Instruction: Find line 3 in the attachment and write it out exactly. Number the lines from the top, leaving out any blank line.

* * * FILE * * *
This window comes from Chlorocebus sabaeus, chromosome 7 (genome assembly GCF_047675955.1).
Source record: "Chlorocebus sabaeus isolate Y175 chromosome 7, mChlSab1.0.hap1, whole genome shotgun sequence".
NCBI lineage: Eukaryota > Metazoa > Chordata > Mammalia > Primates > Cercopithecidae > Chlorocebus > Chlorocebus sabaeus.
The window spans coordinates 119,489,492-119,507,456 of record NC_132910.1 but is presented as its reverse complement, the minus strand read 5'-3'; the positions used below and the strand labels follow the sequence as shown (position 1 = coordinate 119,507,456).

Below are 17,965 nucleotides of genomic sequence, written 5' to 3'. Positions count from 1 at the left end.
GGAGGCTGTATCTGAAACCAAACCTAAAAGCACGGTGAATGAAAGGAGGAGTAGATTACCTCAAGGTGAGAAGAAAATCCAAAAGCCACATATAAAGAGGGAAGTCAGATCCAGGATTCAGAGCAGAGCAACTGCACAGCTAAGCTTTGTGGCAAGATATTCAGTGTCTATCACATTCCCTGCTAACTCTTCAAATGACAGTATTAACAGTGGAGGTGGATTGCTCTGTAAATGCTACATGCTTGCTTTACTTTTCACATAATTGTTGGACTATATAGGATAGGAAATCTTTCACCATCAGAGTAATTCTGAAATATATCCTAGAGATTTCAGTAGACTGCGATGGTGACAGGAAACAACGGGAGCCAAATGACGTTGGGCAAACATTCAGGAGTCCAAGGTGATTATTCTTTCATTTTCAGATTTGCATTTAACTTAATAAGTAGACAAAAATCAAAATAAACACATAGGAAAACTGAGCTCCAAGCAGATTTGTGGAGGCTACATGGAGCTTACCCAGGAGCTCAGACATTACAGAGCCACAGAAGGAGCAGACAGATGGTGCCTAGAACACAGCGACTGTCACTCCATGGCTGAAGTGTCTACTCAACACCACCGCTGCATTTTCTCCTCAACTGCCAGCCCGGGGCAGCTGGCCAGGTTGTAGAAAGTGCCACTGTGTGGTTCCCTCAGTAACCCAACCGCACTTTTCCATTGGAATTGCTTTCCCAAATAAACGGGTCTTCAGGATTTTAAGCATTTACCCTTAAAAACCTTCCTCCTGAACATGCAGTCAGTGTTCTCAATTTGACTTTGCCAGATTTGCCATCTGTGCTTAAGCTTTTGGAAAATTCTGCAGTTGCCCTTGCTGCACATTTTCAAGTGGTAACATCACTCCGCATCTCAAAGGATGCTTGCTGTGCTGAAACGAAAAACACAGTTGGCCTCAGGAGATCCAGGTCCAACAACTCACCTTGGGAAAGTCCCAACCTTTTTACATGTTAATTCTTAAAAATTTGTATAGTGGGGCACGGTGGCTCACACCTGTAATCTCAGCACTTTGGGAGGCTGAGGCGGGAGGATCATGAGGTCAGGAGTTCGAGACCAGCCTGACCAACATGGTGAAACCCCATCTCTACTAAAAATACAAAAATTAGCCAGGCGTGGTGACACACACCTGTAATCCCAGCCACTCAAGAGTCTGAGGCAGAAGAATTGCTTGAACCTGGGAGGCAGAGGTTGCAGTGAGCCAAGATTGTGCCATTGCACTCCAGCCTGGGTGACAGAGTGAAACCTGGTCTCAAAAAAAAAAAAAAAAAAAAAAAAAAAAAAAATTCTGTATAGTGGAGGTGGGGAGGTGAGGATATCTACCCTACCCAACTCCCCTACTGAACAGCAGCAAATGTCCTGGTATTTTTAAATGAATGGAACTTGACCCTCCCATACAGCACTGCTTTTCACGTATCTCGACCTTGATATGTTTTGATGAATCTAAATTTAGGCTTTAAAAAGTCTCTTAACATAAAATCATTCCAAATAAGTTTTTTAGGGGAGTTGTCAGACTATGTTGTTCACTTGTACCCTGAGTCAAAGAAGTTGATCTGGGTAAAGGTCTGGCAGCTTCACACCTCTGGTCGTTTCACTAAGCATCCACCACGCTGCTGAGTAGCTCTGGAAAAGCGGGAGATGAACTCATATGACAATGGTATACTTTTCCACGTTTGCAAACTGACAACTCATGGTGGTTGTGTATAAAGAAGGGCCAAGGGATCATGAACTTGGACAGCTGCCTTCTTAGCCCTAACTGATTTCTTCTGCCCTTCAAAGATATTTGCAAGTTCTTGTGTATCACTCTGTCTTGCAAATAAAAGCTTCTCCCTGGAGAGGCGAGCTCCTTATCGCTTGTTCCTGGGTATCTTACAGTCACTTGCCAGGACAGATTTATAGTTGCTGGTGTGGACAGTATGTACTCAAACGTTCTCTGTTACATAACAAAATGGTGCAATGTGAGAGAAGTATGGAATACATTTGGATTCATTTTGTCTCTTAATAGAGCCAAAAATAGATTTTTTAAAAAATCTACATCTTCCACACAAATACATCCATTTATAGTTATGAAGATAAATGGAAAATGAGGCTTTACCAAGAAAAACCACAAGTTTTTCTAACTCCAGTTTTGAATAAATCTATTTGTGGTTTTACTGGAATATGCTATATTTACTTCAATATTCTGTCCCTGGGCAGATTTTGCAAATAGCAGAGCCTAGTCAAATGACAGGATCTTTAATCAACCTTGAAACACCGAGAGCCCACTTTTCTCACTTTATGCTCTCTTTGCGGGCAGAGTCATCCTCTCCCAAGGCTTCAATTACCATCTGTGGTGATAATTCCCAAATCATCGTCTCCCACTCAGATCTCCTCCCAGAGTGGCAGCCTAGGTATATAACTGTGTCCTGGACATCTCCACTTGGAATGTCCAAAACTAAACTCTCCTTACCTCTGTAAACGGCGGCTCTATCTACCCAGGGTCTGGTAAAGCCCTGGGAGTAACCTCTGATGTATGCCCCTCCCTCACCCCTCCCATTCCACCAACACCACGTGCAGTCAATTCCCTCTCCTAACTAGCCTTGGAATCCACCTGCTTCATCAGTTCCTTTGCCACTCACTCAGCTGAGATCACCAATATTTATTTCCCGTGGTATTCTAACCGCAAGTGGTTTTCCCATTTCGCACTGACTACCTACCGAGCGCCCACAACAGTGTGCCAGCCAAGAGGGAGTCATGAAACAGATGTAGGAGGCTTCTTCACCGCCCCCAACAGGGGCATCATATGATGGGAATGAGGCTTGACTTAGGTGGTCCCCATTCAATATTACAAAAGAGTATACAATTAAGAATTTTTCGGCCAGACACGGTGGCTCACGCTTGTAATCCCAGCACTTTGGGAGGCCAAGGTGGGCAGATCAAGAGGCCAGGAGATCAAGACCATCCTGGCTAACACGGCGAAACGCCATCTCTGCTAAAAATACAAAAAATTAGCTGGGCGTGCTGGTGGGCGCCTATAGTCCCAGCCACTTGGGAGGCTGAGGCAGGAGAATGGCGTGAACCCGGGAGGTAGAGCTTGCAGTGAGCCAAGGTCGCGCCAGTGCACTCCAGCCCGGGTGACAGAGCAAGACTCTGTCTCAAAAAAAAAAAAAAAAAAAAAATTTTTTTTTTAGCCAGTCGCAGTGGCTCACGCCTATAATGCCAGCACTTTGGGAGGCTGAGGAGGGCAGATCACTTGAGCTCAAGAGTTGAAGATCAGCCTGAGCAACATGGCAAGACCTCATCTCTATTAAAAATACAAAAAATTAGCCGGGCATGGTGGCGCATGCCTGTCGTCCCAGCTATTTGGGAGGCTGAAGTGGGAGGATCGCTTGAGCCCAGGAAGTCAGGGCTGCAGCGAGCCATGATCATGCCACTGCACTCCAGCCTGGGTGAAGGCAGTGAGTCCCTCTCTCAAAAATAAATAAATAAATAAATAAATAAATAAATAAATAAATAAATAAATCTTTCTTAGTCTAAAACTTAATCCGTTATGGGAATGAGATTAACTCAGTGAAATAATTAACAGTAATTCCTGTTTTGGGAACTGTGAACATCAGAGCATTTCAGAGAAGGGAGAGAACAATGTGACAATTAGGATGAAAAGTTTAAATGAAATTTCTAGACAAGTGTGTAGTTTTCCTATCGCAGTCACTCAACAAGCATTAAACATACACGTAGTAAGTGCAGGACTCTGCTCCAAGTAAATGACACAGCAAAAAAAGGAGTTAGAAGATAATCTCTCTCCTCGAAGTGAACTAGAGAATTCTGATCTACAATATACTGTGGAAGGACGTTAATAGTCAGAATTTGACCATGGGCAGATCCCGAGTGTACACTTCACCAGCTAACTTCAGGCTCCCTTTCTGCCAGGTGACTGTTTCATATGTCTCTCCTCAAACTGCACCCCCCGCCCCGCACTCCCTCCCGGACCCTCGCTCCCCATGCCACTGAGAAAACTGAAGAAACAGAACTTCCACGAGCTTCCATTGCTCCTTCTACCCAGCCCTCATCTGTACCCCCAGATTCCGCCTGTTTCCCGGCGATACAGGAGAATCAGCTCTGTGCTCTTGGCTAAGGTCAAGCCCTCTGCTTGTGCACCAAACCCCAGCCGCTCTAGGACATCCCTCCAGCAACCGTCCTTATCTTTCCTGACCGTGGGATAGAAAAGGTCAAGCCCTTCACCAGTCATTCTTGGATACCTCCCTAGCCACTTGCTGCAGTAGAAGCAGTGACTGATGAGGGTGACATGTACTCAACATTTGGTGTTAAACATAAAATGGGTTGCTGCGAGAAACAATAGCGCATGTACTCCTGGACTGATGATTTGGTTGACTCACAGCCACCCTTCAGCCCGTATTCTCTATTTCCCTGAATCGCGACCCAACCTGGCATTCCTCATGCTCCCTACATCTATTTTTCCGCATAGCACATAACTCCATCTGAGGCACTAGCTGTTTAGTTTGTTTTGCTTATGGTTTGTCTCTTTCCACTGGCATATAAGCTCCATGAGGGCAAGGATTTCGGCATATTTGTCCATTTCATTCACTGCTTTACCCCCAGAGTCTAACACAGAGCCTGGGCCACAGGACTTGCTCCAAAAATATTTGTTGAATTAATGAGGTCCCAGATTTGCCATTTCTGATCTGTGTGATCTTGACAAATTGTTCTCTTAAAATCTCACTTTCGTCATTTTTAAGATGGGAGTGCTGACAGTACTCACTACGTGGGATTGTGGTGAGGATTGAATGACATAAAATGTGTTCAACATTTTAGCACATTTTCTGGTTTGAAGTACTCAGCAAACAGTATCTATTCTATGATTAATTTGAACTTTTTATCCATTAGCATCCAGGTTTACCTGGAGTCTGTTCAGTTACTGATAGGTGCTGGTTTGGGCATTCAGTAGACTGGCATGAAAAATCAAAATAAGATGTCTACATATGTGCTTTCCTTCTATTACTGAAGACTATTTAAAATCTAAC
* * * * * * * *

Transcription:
NCBI lineage: Eukaryota > Metazoa > Chordata > Mammalia > Primates > Cercopithecidae > Chlorocebus > Chlorocebus sabaeus.